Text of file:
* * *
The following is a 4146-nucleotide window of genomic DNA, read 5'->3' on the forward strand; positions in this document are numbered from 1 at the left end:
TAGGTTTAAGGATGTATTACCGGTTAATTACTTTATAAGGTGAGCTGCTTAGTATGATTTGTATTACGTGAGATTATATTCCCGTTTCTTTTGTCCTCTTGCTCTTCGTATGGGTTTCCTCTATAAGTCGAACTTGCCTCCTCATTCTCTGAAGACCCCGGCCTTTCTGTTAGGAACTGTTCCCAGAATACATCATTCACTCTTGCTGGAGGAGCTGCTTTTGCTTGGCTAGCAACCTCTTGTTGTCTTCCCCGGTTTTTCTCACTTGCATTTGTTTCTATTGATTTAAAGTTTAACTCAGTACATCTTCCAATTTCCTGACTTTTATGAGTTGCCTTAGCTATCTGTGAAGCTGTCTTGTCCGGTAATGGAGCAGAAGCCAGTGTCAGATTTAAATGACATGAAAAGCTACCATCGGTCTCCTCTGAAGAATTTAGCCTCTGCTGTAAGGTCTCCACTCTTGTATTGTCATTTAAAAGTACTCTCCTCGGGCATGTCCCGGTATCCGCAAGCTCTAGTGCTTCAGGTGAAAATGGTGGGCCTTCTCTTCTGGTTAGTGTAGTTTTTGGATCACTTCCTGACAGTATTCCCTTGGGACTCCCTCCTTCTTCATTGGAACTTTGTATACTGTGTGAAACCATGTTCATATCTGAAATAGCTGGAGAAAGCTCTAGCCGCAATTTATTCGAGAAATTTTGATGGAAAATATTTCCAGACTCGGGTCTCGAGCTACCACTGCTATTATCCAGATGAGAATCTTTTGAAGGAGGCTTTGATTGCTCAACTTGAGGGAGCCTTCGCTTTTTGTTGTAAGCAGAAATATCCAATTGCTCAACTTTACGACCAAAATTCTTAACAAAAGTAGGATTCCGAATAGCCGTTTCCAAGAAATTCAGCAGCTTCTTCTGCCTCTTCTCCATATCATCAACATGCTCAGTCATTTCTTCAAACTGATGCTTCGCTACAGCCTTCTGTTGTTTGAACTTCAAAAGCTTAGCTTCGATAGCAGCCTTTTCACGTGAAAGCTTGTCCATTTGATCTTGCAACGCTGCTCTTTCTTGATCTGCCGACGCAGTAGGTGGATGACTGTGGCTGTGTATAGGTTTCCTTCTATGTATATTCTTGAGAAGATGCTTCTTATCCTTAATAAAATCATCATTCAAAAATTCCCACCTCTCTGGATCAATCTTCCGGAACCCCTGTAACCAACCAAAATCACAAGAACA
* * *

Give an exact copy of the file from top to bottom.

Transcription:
The following is a 4146-nucleotide window of genomic DNA, read 5'->3' on the forward strand; positions in this document are numbered from 1 at the left end:
TAGGTTTAAGGATGTATTACCGGTTAATTACTTTATAAGGTGAGCTGCTTAGTATGATTTGTATTACGTGAGATTATATTCCCGTTTCTTTTGTCCTCTTGCTCTTCGTATGGGTTTCCTCTATAAGTCGAACTTGCCTCCTCATTCTCTGAAGACCCCGGCCTTTCTGTTAGGAACTGTTCCCAGAATACATCATTCACTCTTGCTGGAGGAGCTGCTTTTGCTTGGCTAGCAACCTCTTGTTGTCTTCCCCGGTTTTTCTCACTTGCATTTGTTTCTATTGATTTAAAGTTTAACTCAGTACATCTTCCAATTTCCTGACTTTTATGAGTTGCCTTAGCTATCTGTGAAGCTGTCTTGTCCGGTAATGGAGCAGAAGCCAGTGTCAGATTTAAATGACATGAAAAGCTACCATCGGTCTCCTCTGAAGAATTTAGCCTCTGCTGTAAGGTCTCCACTCTTGTATTGTCATTTAAAAGTACTCTCCTCGGGCATGTCCCGGTATCCGCAAGCTCTAGTGCTTCAGGTGAAAATGGTGGGCCTTCTCTTCTGGTTAGTGTAGTTTTTGGATCACTTCCTGACAGTATTCCCTTGGGACTCCCTCCTTCTTCATTGGAACTTTGTATACTGTGTGAAACCATGTTCATATCTGAAATAGCTGGAGAAAGCTCTAGCCGCAATTTATTCGAGAAATTTTGATGGAAAATATTTCCAGACTCGGGTCTCGAGCTACCACTGCTATTATCCAGATGAGAATCTTTTGAAGGAGGCTTTGATTGCTCAACTTGAGGGAGCCTTCGCTTTTTGTTGTAAGCAGAAATATCCAATTGCTCAACTTTACGACCAAAATTCTTAACAAAAGTAGGATTCCGAATAGCCGTTTCCAAGAAATTCAGCAGCTTCTTCTGCCTCTTCTCCATATCATCAACATGCTCAGTCATTTCTTCAAACTGATGCTTCGCTACAGCCTTCTGTTGTTTGAACTTCAAAAGCTTAGCTTCGATAGCAGCCTTTTCACGTGAAAGCTTGTCCATTTGATCTTGCAACGCTGCTCTTTCTTGATCTGCCGACGCAGTAGGTGGATGACTGTGGCTGTGTATAGGTTTCCTTCTATGTATATTCTTGAGAAGATGCTTCTTATCCTTAATAAAATCATCATTCAAAAATTCCCACCTCTCTGGATCAATCTTCCGGAACCCCTGTAACCAACCAAAATCACAAGAACA